Hepatitis A vaccination offer after Corwen outbreak

Ysgol Caer Drewyn Image copyright Google
Image caption The vaccination session at Corwen's Ysgol Caer Drewyn takes place on Monday

About 170 pupils and staff at a primary school are being offered Hepatitis A vaccinations after an outbreak in Denbighshire and south Gwynedd.

There have been seven confirmed cases, including three pupils attending Ysgol Caer Drewyn, Corwen, Denbighshire.

Experts do not believe the infection was contracted at the school.

It creates flu-like symptoms such as tiredness, aches, headaches, fever, loss of appetite, nausea or vomiting.

It can also cause abdominal pains, jaundice, itchy skin and can make urine appear very dark in colour.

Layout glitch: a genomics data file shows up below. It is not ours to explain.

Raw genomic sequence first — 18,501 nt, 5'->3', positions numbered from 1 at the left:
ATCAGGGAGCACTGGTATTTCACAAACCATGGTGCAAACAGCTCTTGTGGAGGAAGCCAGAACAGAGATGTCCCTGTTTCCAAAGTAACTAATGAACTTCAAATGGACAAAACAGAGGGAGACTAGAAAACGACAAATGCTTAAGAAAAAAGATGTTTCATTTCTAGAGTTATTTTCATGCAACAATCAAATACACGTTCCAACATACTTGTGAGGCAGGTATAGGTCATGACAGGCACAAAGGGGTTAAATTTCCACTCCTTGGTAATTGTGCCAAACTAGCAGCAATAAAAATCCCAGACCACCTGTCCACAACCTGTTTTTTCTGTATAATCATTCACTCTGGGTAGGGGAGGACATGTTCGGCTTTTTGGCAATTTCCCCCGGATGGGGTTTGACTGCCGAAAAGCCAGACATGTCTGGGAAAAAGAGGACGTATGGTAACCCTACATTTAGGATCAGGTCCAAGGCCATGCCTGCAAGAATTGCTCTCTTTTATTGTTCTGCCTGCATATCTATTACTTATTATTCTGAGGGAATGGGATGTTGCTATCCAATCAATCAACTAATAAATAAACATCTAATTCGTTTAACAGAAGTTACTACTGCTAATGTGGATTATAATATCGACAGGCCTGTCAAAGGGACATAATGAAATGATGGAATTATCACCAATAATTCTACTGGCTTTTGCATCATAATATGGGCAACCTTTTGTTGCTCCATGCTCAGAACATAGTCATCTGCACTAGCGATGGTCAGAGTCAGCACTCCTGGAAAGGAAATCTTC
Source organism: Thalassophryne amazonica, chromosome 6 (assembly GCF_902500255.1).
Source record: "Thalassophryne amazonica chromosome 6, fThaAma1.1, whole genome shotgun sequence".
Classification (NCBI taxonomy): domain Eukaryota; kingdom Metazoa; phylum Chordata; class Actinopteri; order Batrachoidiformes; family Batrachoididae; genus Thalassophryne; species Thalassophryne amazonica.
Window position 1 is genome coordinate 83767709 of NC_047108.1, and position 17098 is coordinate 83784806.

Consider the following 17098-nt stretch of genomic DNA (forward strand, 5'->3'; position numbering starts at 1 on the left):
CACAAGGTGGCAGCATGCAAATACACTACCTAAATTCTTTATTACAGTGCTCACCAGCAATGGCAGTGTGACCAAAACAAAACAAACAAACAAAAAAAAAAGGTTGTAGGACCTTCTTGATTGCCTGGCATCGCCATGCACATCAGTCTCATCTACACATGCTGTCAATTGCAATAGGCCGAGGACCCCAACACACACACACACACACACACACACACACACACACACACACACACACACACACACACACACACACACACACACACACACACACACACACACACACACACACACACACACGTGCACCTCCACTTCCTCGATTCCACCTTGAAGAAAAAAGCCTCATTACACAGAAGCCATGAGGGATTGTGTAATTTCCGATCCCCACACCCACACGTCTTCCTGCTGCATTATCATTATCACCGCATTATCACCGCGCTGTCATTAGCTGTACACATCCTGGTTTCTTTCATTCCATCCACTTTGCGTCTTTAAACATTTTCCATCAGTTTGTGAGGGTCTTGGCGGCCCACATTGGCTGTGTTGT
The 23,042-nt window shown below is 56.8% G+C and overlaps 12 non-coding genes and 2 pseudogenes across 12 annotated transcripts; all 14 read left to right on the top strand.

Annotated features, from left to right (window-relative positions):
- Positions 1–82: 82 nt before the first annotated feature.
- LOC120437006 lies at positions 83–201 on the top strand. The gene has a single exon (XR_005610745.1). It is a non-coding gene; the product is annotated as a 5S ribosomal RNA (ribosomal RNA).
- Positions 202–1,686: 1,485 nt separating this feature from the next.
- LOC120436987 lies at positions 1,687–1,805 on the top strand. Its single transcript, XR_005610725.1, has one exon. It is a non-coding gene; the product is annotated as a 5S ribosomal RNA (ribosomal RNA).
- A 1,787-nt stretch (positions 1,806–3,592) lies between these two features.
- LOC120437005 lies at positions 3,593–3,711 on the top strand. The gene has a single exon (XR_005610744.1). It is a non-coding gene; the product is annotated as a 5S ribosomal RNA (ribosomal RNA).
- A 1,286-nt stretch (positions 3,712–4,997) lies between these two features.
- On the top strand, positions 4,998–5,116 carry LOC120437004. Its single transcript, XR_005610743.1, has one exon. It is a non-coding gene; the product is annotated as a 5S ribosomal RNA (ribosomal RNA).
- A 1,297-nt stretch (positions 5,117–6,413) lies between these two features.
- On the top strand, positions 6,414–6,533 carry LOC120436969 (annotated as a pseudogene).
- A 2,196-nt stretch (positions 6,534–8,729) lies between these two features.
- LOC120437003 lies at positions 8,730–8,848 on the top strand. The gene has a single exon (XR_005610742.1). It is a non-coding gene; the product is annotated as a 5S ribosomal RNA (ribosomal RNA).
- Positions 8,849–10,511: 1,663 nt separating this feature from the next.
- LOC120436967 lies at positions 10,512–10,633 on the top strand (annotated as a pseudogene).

The vaccination session for pupils, siblings and staff will be held next Monday by Betsi Cadwaladr University Health Board.

It is being offered as a precaution as Hepatitis A spreads easily between young children, who will often not have symptoms but can transmit the infection, according to Public Health Wales.

The latest outbreak is not being linked to two others in Rhyl.

Health protection consultant Dr Christopher Johnson said: "Hepatitis A is a viral infection, usually short lived, that has unpleasant symptoms but is rarely serious.

"Good handwashing after using the toilet and before preparing or eating food is the best way to prevent the virus spreading."

People are advised to contact their own GP or NHS Direct Wales if they have any concerns.

Hepatitis A vaccination is not routinely offered on the NHS, as the infection rate is low in the UK, with under 450 cases in 2016 - and just five of those cases in Wales.

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